This week we sat enraptured by the stories and the poems read aloud by such a poet. Our first public event held at our office after all this time had limited seating with unlimited numbers of people who would be able to watch on Facebook where it is stored in a video Michael Woodruff recorded for us.
Once Upon a Tar Creek ~ Mining for Voices can be found at Chapters, the Miami Tribal Museum Gift Shop and of course on Amazon. Through these personae poems the years of research show the deep understanding Maryann has gained by taking the time to walk among us and listen. She says they are based, at least loosely on actual events, people, places, creatures, and I would add with just enough of a twist of imagination to let them work properly in your mouth when read aloud.
There will be selections that you will carry with you or groups of words you will recall much later.
The line in one poem that gets my son every time is:
I didn't always look this way. It almost always makes me laugh, but the phrase also takes me to Tar Creek.
After all these years, you would have to say the same about Tar Creek. She didn't always look this way, but she sure has for the last 43 years. Every day with nothing yet done that has worked to stop the bleeding. But out there on Road 40 where the bridge crosses Tar Creek and the mine water gushes out of the ground, flowing into a damaged creek, mixes beneath your feet, or your car's wheels, and once blended heads on to the Neosho River.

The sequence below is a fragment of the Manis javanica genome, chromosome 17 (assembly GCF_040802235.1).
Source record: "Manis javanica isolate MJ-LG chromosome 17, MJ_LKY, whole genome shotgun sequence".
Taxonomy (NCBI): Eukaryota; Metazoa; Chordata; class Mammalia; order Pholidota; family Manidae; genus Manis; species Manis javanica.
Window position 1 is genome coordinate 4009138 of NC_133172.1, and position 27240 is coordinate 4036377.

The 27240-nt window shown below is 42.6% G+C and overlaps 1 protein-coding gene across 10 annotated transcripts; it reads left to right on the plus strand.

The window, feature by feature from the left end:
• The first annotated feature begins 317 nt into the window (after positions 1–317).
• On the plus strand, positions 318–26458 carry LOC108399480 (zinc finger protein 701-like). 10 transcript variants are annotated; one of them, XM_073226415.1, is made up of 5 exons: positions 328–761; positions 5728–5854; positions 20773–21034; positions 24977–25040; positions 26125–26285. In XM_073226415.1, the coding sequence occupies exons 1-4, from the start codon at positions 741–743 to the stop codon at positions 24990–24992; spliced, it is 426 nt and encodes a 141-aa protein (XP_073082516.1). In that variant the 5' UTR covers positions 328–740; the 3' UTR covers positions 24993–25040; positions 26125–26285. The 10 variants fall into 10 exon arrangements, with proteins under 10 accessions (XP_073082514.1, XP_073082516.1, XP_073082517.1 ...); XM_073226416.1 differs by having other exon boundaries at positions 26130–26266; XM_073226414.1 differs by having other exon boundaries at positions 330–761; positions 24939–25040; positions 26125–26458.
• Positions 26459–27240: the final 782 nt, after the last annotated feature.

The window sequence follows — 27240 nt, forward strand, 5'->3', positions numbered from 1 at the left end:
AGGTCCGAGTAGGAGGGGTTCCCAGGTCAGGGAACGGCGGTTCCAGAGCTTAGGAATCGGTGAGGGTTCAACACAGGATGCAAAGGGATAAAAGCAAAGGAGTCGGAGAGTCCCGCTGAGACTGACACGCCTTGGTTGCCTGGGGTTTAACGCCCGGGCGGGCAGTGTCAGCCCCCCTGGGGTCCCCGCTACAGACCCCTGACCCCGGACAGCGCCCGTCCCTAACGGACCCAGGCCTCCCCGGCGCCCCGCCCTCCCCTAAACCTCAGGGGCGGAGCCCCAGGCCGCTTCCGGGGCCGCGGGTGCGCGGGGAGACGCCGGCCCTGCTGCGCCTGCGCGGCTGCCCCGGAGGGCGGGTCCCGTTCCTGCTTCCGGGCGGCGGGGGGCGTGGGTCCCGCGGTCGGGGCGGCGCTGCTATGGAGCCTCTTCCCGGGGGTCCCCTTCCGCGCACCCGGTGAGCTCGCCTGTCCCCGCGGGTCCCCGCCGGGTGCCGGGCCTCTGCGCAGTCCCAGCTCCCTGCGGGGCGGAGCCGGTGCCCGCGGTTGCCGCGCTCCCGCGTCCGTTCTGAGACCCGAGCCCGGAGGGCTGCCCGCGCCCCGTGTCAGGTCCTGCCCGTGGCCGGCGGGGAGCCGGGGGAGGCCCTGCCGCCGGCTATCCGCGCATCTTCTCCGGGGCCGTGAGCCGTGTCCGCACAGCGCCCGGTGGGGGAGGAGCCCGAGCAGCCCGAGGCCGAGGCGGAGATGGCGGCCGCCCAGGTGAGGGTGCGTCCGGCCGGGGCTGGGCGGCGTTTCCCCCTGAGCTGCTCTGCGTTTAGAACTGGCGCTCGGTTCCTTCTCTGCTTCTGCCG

Those metals from the mines flow in that water and went right into the story I wove together at the Noon's Lion Club meeting in Vinita this week. It is easy to connect those folks to our issues because right there on the table in front of them were their glasses of water, straight out of the tap, straight out of Grand Lake, where all that Tar Creek water ends up. And very easily into the fish they serve at the big Fish Fries held as fundraisers all around the lake.
Beginning with the simple statement of who I am, how I am tied to Vinita, where my Daddy grew up and where I live right now, on the edge of Mill Creek, I simply start with water and how we cannot survive without it, then pivot to dust and how they do not worry about dust there, not like we do in Ottawa County, it is stark to speak to people who do not worry about water, have no care about their children being lead poisoned, never knew anyone who wondered if their town would cave in at any moment. Superfund sounds like "fun" to them. They are so close to us, our neighboring county, but have no clue about the threat of the next rain storm becoming the flood of the century and the residue left behind by our Tar Creek, treasures of those heavy metals traced along the front and back yards and gardens and playgrounds.
It was like describing a horror story to a luncheon. Our lives are heavy. Reality is hard truth. So I switched it up and moved on to fish, who doesn't like a fish story, right? But then the fish are impacted too, even the ones they catch have our lead in them AND the mercury.
As an environmental activist, sometimes you know it is time to shut down even the fish stories, when one of those in the know asked, what about our farm ponds?
Did you ever hear that old story... "Slowly I turn, step by step",,, that gets repeated when someone says THE WORD that triggers more story? Yes, the farm ponds, that is a really sad story, my very own pond and many more like it, the fish in our ponds had more mercury than the lake or the rivers. They were shocked. One man looked at me with his mouth wide open, staring at me for having said that. I explained, ponds are trapped water, what mercury is deposited cannot escape and pretty much stays there accumulating both in the water and in the fish.
We started with water, so I ended with the great value in rain barrels, I had to lighten the load on them, right?
Respectfully Submitted ~ Rebecca Jim